Lois Gerhardt

Published 10:10 am Thursday, May 12, 2016

By Jill Osborn

We all have pivotal moments in our young age that help shape who we are. For Lois Gerhardt, it occurred when she was seven. Her father died. Her mother had no choice but to send Lois and her sister to boarding school. Lois was the youngest of six. Her oldest sibling was eighteen. Lois’ mother had to work and the other children were more self-sufficient or working. The way Lois recalls her time at boarding school is almost similar to how Roald Dahl recalls his youth in his novel, “Boy.” It is tragic and touching. It is also witty.

About going to boarding school at seven years old, Lois admits, “It was very traumatic, scary and they had so many rules. Oh the rules.” Lois recalls the two types of girls who attended boarding school back then: The rich kids whose parents did not want them home; or the kids like Lois. “The rich kids tried to rule over us,” says Lois with a laugh. “The rich kids would get packages. One of them had a locker next to mine. She said, ‘Oh wow, I got this package of Tootsie Pops.’” Lois watched as the girl handed the candy out to the other rich girls. She did not give one to Lois. “So when the girl went outside, I took three-fourths of her Tootsie Pops and threw them in the trash. Later she accused me of eating them. I did not lie, I said, ‘No. I did not,’” Lois chuckles.

When Lois came home after half a semester, she was overwhelmingly glad to be home. She did not want to go back to school, even though the plan was for her to return. However, Lois’ mother became ill, so Lois stayed home. “My 18-year-old sister was really mad at my mom for sending us off, but she was working so she couldn’t watch us. I wasn’t mad. We had a lot of rules at school and I think it has shaped me to be more orderly. I also appreciated being home.” Lois’ mother never remarried. As a widow at 44, Lois’ mother continued to work. Lois recalls those times, “It was in the 50’s, and I don’t think there were many available men. The men died in the war or were married. There were more women than men.” Something else there was more of was money. Since Lois’ mother had gone back to work, she was collecting her pay stub and her husband’s Social Security stipend. “So it was fine. My mom and I were pretty close. Life worked out and we had a pretty normal life. They say if your spouse dies, in some respect, it is easier for you if you have children because you have to fly with it. She was very smart but not educated. She had 12 brothers and sisters. So she didn’t get a chance to go to school because she had to work to help her parents.”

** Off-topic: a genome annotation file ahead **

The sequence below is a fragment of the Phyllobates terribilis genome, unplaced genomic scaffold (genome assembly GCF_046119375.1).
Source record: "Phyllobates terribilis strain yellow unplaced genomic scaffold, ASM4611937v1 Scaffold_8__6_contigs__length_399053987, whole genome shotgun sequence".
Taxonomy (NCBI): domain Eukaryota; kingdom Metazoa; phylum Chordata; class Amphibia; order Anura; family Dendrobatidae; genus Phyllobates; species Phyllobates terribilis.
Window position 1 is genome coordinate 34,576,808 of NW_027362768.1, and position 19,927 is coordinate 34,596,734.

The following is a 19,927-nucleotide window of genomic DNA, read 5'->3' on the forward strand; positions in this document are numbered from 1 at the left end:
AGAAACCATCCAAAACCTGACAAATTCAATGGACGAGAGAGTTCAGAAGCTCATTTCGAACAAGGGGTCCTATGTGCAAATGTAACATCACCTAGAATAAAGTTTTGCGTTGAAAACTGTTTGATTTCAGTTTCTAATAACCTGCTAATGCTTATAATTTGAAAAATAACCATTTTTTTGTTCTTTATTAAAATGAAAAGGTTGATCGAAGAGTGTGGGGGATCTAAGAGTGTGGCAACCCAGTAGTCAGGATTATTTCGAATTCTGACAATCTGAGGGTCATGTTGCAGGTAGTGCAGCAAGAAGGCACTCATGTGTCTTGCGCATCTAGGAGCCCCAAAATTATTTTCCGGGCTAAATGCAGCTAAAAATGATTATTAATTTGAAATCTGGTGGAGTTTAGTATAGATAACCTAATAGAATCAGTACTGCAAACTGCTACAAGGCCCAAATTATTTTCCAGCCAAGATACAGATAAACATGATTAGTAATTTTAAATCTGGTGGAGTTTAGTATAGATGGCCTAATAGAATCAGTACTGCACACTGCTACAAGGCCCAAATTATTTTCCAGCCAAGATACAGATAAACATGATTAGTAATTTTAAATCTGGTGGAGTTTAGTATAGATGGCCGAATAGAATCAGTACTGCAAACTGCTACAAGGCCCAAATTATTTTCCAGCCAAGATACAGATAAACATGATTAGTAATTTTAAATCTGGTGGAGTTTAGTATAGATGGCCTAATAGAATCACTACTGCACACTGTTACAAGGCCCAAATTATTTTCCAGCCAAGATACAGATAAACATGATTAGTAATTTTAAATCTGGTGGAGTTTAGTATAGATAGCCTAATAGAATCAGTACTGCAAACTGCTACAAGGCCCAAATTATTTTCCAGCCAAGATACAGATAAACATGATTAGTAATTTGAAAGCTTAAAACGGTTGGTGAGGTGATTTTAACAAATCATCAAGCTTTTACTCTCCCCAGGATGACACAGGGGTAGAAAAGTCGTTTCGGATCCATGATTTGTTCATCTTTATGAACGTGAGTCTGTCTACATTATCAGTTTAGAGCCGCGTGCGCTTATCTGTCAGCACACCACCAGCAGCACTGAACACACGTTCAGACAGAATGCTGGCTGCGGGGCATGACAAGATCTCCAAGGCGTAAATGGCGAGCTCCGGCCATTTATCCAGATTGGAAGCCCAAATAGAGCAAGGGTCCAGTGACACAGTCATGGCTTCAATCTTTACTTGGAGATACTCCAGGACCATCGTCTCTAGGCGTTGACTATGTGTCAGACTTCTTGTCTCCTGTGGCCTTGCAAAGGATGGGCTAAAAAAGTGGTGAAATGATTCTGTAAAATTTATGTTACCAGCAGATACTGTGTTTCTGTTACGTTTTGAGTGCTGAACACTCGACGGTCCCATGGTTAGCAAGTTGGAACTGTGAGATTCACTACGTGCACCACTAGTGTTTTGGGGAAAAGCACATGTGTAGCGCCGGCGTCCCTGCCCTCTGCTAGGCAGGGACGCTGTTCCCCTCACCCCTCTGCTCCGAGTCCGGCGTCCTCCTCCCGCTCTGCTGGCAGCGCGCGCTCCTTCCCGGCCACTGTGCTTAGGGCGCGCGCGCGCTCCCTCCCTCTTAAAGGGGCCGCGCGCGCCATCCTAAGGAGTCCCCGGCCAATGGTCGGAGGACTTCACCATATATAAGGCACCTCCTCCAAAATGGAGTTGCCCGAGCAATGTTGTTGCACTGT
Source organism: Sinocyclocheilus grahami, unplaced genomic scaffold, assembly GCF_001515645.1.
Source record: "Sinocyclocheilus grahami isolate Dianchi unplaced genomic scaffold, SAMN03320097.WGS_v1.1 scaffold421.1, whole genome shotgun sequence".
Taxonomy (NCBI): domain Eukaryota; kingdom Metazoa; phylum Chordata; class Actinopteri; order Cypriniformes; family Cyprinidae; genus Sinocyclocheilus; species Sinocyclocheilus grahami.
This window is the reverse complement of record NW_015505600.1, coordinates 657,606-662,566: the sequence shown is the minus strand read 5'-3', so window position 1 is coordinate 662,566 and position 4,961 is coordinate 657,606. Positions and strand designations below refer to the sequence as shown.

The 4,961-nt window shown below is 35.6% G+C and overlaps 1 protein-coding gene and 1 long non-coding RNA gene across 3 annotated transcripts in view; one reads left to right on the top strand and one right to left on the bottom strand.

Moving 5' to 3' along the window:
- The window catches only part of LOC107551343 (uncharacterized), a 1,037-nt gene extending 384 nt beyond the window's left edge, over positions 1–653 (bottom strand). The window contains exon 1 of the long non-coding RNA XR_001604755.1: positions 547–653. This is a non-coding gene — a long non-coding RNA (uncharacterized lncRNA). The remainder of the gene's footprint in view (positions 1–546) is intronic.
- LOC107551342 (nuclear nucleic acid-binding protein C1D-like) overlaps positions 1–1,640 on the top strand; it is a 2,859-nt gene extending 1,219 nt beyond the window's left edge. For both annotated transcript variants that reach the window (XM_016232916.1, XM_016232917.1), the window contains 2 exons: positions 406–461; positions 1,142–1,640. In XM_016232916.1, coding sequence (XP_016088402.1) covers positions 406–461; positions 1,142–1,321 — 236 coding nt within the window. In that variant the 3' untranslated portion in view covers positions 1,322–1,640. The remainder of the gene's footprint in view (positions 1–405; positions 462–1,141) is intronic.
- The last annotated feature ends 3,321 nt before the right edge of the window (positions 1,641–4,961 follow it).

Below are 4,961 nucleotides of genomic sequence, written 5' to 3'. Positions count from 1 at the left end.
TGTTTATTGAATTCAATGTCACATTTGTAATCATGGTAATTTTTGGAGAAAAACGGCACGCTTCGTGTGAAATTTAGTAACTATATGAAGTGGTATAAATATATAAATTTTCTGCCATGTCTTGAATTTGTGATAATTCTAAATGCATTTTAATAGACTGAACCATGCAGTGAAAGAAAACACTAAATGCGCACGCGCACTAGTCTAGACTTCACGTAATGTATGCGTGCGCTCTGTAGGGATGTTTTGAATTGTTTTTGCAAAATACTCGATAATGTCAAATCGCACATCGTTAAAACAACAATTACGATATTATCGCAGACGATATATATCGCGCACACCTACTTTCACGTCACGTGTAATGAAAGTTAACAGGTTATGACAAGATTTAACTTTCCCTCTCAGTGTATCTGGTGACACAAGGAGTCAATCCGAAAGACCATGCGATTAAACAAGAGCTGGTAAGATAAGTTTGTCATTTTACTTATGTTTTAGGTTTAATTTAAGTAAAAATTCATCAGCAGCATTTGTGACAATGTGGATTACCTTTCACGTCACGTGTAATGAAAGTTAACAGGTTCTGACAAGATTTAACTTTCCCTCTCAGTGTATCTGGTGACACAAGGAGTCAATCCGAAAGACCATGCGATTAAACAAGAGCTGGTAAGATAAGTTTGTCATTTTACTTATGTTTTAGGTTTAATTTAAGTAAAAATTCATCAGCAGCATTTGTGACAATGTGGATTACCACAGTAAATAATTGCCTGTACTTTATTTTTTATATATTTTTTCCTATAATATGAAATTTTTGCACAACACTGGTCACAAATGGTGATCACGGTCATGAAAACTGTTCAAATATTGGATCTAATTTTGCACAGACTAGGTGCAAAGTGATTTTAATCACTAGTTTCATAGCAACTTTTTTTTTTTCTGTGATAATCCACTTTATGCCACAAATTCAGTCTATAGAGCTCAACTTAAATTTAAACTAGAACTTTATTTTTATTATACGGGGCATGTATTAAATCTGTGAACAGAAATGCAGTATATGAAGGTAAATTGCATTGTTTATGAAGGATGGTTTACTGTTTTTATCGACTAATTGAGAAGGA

As Lois grew up, she became an x-ray technician. It allowed her to pay her way through college at the University of Michigan where she met her husband. After the newlyweds married, they had two daughters. Once their girls began school, Lois began to teach. She loved reading Cheaper by the Dozen to her kids in class and required them to act out a scene from the book. Lois taught reading, English as a second language, and she also taught academically gifted students. But Lois grew tired of teaching because she always had to mind her P’ and Q’s making sure to please the principal and parents. As a result, Lois went back to being an x-ray technician.

Currently, Lois loves to write and her grandchildren keep her quite busy. For instance, Lois’ husband thought it was a great idea to take two of the their six grandchildren to England and Germany. If the trip went well, they would take another two of the grandchildren and so on. “It is so fun when you don’t take their parents because you don’t have the parents saying, ‘Don’t eat this, don’t eat that,’” Lois laughs. The grandparents and the two grandkids went for 10 days. They rented a flat in London which seemed almost the size of a dollhouse. “It was so odd. The kids slept on the couch. Their feet could touch the TV and their heads could touch the wall at the same time,” Lois giggles. “You could barely get out of the beds to go to the bathroom. But we made the most of it and that’s what makes a good trip. Stories like that. It was a success.”

Speaking of stories, Lois loves to write about her excursions. “I think if you have a story, it writes itself. Bill Bryson wrote, A Walk in the Woods. It’s not a travel log but more about his experience on the trail. You are laughing out loud because of his experiences. I write like him.” And should we not all laugh out loud about our experiences in this crazy journey called life? Our neighbor certainly thinks so. What a great attitude.

“Your Neighbor” is a feature by Jill Osborn. If you have a neighbor everybody should know, reach Jill at jill.n.osborn@gmail.com. Also follow her blog on parenting at MuchAdoAboutMothering.com/